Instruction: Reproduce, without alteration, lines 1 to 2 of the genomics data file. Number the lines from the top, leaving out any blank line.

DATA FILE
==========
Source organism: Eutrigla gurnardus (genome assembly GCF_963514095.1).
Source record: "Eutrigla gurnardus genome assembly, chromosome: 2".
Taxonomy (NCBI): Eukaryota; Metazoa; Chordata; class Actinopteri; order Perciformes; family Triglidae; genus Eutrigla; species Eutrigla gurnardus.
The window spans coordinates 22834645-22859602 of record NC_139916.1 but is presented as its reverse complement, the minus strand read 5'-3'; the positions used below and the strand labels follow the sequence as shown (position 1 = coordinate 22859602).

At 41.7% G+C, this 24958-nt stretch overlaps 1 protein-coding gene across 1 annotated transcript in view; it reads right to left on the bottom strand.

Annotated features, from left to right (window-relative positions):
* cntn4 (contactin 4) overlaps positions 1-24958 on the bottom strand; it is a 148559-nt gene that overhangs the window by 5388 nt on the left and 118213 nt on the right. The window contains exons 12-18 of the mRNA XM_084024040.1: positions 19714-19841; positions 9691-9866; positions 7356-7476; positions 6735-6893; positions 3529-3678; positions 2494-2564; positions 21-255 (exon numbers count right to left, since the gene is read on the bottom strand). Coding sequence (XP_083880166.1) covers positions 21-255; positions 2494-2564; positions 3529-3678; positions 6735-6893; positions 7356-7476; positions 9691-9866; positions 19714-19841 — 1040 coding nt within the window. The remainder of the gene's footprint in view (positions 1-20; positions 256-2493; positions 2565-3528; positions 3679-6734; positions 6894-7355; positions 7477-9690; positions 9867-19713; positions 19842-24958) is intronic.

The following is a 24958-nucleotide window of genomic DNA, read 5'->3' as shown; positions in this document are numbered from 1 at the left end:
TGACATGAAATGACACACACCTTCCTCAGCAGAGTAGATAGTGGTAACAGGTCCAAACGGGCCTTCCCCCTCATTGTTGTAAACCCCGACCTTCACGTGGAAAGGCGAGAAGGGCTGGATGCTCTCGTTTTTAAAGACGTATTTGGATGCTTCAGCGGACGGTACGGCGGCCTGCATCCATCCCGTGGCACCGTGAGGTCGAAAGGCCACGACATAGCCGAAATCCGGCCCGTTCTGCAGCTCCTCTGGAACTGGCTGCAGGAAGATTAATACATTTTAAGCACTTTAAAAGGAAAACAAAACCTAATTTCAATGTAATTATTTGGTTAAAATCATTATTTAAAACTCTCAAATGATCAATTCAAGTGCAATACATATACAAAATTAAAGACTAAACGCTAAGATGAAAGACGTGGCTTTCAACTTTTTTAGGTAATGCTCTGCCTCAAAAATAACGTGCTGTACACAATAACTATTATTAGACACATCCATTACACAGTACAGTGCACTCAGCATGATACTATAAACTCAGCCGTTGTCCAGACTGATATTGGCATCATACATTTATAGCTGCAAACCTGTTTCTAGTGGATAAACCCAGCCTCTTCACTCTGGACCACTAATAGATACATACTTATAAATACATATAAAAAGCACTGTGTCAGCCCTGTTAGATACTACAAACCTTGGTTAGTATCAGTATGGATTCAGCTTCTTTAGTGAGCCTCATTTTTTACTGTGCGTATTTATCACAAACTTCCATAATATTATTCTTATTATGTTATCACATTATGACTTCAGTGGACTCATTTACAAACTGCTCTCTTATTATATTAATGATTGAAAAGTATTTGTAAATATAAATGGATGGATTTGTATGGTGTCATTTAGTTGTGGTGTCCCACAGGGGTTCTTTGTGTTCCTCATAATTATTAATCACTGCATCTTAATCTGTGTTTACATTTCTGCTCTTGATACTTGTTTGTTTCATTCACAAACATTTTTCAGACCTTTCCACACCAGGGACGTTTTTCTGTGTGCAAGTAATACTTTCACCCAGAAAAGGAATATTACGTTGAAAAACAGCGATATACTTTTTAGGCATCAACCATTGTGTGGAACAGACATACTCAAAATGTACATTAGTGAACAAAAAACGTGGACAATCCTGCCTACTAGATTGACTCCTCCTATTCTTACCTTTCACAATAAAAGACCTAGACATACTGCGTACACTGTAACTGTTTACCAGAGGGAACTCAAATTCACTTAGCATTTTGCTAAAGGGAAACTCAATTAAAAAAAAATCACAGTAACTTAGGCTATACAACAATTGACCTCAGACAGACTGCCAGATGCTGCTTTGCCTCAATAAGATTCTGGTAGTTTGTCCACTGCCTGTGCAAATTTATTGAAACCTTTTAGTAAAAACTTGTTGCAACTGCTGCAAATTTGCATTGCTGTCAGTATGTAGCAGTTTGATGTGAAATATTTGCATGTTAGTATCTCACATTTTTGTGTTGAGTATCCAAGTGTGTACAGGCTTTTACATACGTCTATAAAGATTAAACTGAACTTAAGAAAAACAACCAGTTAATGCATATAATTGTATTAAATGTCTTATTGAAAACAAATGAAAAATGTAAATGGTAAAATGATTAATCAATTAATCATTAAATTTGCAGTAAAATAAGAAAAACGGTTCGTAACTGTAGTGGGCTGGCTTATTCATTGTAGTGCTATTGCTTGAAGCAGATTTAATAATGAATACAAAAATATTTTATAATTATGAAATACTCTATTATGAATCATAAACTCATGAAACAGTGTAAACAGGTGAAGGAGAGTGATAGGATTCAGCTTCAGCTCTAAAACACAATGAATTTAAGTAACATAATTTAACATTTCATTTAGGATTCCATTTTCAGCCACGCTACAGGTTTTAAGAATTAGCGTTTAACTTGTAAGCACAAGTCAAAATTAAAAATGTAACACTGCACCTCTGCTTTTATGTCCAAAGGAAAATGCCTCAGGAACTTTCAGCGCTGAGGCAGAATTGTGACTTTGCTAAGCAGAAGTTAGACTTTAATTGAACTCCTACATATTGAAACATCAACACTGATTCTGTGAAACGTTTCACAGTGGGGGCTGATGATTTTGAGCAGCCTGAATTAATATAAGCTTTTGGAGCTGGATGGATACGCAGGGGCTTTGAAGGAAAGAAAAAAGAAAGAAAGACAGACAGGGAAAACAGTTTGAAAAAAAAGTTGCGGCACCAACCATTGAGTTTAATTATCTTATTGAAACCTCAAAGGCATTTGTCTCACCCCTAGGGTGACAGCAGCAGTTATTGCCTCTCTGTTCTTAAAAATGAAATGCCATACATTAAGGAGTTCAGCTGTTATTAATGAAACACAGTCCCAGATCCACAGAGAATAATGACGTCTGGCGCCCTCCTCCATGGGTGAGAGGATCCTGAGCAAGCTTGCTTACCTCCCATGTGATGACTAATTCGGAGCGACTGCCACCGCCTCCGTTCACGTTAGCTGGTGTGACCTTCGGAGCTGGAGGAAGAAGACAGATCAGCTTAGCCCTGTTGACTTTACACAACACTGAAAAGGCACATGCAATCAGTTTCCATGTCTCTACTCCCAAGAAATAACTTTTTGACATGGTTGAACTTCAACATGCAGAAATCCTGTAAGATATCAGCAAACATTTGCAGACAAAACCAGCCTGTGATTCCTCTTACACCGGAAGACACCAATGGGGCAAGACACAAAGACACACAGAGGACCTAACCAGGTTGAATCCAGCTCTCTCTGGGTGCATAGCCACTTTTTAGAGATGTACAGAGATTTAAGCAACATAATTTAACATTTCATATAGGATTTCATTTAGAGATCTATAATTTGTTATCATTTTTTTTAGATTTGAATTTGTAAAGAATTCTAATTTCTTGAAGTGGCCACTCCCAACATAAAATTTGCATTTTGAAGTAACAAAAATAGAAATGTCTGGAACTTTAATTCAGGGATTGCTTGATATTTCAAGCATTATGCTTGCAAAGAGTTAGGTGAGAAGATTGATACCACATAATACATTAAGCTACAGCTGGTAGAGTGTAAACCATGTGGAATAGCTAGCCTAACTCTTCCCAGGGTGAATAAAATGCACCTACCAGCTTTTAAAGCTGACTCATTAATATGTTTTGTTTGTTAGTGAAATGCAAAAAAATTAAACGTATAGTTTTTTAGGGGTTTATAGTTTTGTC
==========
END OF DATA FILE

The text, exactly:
Source organism: Eutrigla gurnardus (genome assembly GCF_963514095.1).
Source record: "Eutrigla gurnardus genome assembly, chromosome: 2".